Abdalla Hamdok, Sudan’s Prime Minister, resigns.
Sudan’s prime minister, who was deposed in a military coup then reinstalled over a month ago, resigned on Sunday, disrupting the country’s tenuous transition from dictatorship to democracy.
Prime Minister Abdalla Hamdok’s decision came amid significant demonstrations in the northeast African country.
Protesters condemned not just the October coup that deposed Mr. Hamdok, but also the November bargain that restored him to power. Opposition political parties and other key political forces slammed it as an unacceptable capitulation to the military, which has ruled Sudan for the majority of its history since the country’s independence more than six decades ago.
Mr. Hamdok said in a televised speech on Sunday evening that recent mediation efforts had failed and that the nation needed to participate in a fresh debate to create a route toward a democratic, civilian state.
According to the pro-democracy Central Committee of Sudan Doctors, his statement came only hours after government forces murdered three protestors, bringing the total number of persons killed in the two months since the coup to 57.
Local and foreign officials encouraged Mr. Hamdok to stay put for weeks, despite rumors that the prime minister might resign.
However, it did not work in the end.
“I did all I could to save our country from collapsing,” Mr. Hamdok said as he announced his retirement. “However, despite my attempts to create the desired and required consensus to provide people with security, peace, justice, and to put an end to violence, that did not occur.”
On October 25, a military-led coup interrupted Sudan’s transition to civilian administration, plunging the nation back into terror and uncertainty.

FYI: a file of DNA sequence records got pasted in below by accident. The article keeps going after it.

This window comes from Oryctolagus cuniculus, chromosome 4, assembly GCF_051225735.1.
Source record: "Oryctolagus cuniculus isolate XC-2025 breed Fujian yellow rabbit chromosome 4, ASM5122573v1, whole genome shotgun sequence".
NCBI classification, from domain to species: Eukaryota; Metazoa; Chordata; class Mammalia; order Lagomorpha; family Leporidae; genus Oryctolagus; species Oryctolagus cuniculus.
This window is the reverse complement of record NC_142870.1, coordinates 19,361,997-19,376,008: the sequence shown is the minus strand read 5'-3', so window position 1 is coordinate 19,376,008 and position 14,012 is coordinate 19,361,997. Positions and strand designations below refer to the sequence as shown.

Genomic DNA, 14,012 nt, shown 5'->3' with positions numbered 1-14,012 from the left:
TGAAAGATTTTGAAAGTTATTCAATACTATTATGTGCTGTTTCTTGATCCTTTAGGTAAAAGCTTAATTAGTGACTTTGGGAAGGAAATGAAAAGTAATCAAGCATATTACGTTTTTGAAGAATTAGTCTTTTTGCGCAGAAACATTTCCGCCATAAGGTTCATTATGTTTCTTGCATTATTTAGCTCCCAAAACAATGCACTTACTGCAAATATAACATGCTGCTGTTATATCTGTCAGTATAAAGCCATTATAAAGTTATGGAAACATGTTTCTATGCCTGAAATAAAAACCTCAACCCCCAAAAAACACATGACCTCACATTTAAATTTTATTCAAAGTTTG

Prime Minister Returns: Four weeks after being jailed, deposed Prime Minister Abdalla Hamdok reached an agreement with the military to resolve a brutal stalemate that has resulted in the deaths of scores of protesters.
Inside the Coup: What prompted Sudan’s democratic transition to be halted by Lt. Gen. Abdel Fattah al-Burhan?
Simmering Tensions: In the weeks leading up to the coup, ties between the military and civilian authority were strained. This is why.
Months of unrest have threatened to derail Sudan’s prospects for creating democracy, which were sparked by the overthrow of the country’s longstanding tyrant, Omar Hassan al-Bashir, in 2019.
Other issues, including as serious economic woes and new bloodshed in western Sudan’s restive Darfur area, have exacerbated the political unrest.
Mr. Hamdok was deposed in a coup on October 25, then restored to power in late November after four weeks under house arrest. He was only reinstalled after signing a new power-sharing arrangement with the military chiefs who removed him in the first place.
The event was celebrated by a televised ceremony in the presidential palace, with the prime minister standing beside Lt. Gen. Abdel Fattah al-Burhan, the army leader who removed him and imprisoned him in his own home at one point.
The two men inked a 14-point agreement that they described as a significant step forward. It contained pledges to free all political prisoners and to keep the country on the road to democracy.
The expectation was that Mr. Hamdok’s return to office would put a stop to the demonstrations that erupted in the aftermath of the coup, as well as the harsh retaliation by the security forces. However, this was not the case.